Welcome

Much like your parents attic, treasured memories lay within. So, wipe the dust off my ruminations and remembrances, sit back and enjoy!

Superman Who?

The father clutched his son’s tiny hand warmly.

"Do you know what I wanna be when I grow up Daddy?" The child brightly asked.

It was a sunny Sunday morning...too early for many people to be out, but Josh had insisted. All through the week, the boy would wait anxiously for his father to come home from work. Working late, there wasn’t much time left for him to play or get involved with his son like he wanted or should. A sweet boy with a heart of gold, the innocence of the young surrounded him and lit his face. It was the age of dreams and seeing only happy endings; the age of dreaming about what one wants to be when one grows up and believing that it would turn out exactly that way.

“What?”

“I wanna be a pilot!” Josh said loudly, laughing with pure happiness. “I wanna fly and see where the birdies go off too!” His eyes shone with joy.

“And what will you do once you find out?”

“I will try to find Tootsie...and then I’ll bring him home!” The child smiled, cute little dimples forming at the end of his lips as he did.

“Good! I bet we'll have a great time with Tootsie”, Josh seemed very sure of that and nodded eagerly.

Tootsie was Josh’s pet parrot. Tootsie and Mr. Cuddles, the teddy bear, were the best; and while Mr. Cuddles went to bed with Josh, the parrot stayed out of the bedroom. One day when he woke up, he realized he had left the cage near an open window, giving Brutus, the neighborhood alley cat, the chance to have him as his personal "dinner guest". Josh would never have forgiven himself, so he was told that Tootsie had gone to visit friends, and maybe he’s staying because he likes it there with his old pals.

“Daddy?”, Josh said with imploring eyes.

“Yes son?” he said as he pulled him up in his arms.

“When I’m big and strong like you, will you take me to your office with you?”

“Of course I will champ!”

“And… and”, the boy was trying to think of different possibilities. “And when I’m big and strong just like you, will you still play with me?”

“Of course! You’ll be a big man like daddy is, and daddy will be proud.” He smiled warmly at Josh. Josh hugged his father in as tight a hug as he could muster.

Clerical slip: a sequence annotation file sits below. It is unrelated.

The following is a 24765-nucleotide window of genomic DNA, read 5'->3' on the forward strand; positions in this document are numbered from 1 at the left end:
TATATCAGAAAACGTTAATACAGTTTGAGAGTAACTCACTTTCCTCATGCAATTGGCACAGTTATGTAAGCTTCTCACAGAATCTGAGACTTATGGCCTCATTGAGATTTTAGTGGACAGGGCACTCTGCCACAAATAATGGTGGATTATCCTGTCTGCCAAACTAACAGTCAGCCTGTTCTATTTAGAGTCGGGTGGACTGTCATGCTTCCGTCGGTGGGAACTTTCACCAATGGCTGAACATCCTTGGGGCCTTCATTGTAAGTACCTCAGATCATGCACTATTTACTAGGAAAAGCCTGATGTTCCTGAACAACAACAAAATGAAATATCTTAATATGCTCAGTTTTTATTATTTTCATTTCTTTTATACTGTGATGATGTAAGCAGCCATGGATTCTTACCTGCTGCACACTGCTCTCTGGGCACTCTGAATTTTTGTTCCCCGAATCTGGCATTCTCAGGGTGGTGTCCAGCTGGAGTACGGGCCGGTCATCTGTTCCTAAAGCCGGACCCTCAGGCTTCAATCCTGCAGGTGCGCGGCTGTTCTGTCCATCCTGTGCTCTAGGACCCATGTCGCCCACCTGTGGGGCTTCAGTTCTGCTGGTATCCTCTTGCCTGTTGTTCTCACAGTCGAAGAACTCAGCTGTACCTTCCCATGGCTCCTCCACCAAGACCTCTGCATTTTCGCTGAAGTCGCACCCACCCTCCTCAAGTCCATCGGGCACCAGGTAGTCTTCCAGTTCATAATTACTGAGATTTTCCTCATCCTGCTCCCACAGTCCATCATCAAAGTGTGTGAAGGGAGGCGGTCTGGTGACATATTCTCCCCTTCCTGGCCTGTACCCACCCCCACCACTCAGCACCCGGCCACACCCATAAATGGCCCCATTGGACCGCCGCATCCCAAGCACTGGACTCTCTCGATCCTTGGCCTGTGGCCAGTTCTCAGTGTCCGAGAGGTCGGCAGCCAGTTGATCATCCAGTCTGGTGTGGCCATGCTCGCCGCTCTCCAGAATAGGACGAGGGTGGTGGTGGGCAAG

“Daddy”, The boy hugged his father tighter. “You’re the only one who can open the jelly jar when mom can’t. I told Pete at school that you're just like Superman! He said his dad is stronger than my dad, but then I told him you can even go into the basement without any light on and the monster in the basement can’t even scare you off!” The child laughed with satisfaction.

“Did you now?” Daddy smiled at Josh.

“Yes”, the boy was in such high spirits. “And I also told him about that day you cut yourself shavin’ and you didn’t get even kissed for it and… and it didn’t hurt you ‘cause you’re brave and… and you weren’t sad for getting’ cut.” The boy swelled with pride. “Daddy…” the boy grew serious.

“Yeah bud?”

“How come you take so many pictures of us, but you’re never in them?”

“Well…” he thought for a moment. “That’s ‘cause…”

“Daddy I want a photo of you so I can show Pete how big and strong you are!” he said without letting him finish. The boy hugged his father again and smiled. He held Josh closer to him.

“I love you Daddy. You’re the best! And you ARE just like Superman! My daddy's SUPERMAN!" he gave his dad a sweet kiss on the cheek.

“I love you too son! You’re the purest form of love I have ever seen.” The boy clearly didn’t understand what his father meant and he didn’t even bother with it. He just hugged his dad…his very own Superman and clung on to his protective arms.



The images of being a young boy, looking up at my father and seeing him as the man of steel, is very real for me. Dad was stronger than anyone I knew and I was sure he could lift a car! He was smarter than anyone I knew as well...he knew how to fix a car, knew how to start a campfire and knew just when the fish would bite. He knew how to play baseball, knew how to make something out of wood and knew advanced math. To my young mind, dad was a superman...